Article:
A Frozen Eagle Melting on the Theatre of Operations, François’ latest exhibition at Thomas Dane Gallery, London, is demonstrative of this. Seven large stalagmites rise from the floor of the space, each named Untitled (2015) and each formed of jet-black asphalt, a material that is as unconventional as it is unsurprising when the artist’s previous use of ice, rubber, soap and sponge is taken into consideration. While at first glance these objects appear strong and fully formed, their dark silhouettes reaching proudly above those observing below, on closer inspection they cut much less confident shapes. Each sculpture stands half completed, with one or two sides perfectly finished, and the others crumbling away. It is a fragmentation that conjures images of dilapidated ruins or scorched houses, and it works in their favour, because while large, polished sculptures can often be jarring and unnaturally commanding in a habitat that is ultimately not their own, these Untitled works are unthreatening. They slip seamlessly into the space as if they have been there for decades, creating a peculiar ambience of mystique and familiarity.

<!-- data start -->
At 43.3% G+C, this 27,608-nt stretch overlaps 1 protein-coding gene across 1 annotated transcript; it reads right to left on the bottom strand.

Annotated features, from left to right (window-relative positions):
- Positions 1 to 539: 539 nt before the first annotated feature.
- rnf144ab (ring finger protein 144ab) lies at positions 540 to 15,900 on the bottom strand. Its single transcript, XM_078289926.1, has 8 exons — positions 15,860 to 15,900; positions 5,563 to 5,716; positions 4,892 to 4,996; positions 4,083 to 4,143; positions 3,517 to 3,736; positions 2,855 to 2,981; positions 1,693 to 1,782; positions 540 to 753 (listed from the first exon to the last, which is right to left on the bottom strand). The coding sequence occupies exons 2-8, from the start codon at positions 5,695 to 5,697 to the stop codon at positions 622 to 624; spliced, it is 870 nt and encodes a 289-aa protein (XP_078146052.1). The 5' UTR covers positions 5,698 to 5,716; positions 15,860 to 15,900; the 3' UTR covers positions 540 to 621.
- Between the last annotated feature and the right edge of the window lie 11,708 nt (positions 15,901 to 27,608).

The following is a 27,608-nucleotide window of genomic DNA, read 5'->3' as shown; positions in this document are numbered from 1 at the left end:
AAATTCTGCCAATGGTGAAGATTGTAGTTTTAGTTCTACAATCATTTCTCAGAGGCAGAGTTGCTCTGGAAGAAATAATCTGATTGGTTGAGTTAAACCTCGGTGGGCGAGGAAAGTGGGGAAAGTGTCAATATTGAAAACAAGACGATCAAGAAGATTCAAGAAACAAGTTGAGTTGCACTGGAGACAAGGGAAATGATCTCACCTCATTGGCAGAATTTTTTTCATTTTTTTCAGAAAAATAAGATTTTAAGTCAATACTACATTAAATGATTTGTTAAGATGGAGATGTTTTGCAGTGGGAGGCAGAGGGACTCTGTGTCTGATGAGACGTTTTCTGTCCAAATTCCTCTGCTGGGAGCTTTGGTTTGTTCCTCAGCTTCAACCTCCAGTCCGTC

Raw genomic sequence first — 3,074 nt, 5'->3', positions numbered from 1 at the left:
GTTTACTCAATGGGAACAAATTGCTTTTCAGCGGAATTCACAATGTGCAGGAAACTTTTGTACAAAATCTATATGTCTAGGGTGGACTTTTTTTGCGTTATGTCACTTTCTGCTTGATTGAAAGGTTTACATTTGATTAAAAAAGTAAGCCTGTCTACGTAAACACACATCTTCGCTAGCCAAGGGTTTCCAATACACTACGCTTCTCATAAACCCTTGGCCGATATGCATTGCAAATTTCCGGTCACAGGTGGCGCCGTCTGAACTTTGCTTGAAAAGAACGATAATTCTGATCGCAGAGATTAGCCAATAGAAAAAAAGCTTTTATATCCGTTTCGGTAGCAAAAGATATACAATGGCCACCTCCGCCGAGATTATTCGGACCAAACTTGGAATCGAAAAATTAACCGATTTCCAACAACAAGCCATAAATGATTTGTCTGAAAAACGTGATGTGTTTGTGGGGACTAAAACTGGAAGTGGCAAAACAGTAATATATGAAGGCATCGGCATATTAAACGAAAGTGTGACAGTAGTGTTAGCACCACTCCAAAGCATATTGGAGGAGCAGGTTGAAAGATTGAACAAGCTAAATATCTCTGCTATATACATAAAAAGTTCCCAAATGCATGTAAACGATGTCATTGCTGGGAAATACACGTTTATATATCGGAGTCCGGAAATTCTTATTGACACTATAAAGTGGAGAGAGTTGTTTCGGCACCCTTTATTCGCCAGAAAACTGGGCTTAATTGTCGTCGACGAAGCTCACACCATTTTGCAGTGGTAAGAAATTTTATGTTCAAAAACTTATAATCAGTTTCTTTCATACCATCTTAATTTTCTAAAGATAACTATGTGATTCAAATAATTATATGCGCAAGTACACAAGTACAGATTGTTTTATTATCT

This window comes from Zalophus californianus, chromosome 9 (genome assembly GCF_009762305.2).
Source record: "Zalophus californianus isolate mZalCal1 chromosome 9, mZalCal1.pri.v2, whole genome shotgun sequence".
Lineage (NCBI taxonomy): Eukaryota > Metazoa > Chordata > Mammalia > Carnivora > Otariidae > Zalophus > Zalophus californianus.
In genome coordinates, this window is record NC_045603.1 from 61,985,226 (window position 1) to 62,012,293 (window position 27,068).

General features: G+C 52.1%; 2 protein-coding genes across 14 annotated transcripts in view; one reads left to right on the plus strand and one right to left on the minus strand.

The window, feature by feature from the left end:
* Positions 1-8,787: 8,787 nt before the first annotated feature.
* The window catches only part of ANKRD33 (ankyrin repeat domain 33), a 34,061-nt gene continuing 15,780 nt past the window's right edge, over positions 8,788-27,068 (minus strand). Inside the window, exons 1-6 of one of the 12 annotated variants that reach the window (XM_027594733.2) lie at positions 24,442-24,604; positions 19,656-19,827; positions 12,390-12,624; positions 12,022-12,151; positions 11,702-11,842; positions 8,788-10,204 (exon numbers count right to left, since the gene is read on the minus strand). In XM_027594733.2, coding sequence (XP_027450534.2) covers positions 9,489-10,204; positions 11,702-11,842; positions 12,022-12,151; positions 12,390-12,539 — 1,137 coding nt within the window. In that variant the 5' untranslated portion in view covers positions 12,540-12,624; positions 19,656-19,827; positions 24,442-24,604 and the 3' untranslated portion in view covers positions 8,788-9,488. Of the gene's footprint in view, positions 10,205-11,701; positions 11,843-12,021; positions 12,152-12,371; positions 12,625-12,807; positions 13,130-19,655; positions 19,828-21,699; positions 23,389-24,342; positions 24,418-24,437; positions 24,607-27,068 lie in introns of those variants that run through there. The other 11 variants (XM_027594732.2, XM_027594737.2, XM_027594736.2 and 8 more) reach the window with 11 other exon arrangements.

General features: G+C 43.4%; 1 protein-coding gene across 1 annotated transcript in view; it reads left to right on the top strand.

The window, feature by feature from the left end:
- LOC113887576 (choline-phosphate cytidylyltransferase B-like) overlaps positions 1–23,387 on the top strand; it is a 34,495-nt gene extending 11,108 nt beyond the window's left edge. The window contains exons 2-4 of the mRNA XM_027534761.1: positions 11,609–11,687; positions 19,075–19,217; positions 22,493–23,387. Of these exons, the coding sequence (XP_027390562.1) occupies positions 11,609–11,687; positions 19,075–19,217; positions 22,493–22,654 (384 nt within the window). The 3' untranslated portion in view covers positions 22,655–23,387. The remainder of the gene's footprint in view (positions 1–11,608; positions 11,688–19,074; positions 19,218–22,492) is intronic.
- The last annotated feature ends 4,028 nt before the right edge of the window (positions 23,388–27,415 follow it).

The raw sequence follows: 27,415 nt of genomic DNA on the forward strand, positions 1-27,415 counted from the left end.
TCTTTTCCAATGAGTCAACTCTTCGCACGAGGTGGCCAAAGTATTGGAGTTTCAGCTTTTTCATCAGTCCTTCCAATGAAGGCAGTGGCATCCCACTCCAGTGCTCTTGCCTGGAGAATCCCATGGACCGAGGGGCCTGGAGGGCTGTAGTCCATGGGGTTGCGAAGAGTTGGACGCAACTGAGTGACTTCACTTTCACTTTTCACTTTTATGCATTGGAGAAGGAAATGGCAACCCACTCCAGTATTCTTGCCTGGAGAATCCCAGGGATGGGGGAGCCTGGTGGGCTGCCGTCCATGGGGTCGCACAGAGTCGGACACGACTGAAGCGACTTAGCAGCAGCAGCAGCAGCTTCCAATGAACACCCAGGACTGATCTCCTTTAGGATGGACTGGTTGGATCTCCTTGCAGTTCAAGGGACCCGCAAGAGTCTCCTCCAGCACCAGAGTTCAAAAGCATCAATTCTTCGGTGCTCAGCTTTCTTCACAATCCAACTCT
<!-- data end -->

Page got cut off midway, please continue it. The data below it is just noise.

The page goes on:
Moving away from the visual qualities of these works, however, François’ obelisks also raise interesting questions of definition. I previously used the phrase “half completed” to describe the premature states of these works, but this may have been a poor choice of words. For while each Untitled sculpture appears to be several steps from its completed, adult form, it is actually uncertain as to whether they are the products of incompletion or decrepitude. Are they partly formed, or are they fallen? This ambiguity is further exacerbated when we consider the simple fact that, while we perceive these bodies to be fragments, they are, of course, finished works. So here we come to ask: are they fragments after all, are they completed articles, or are they both?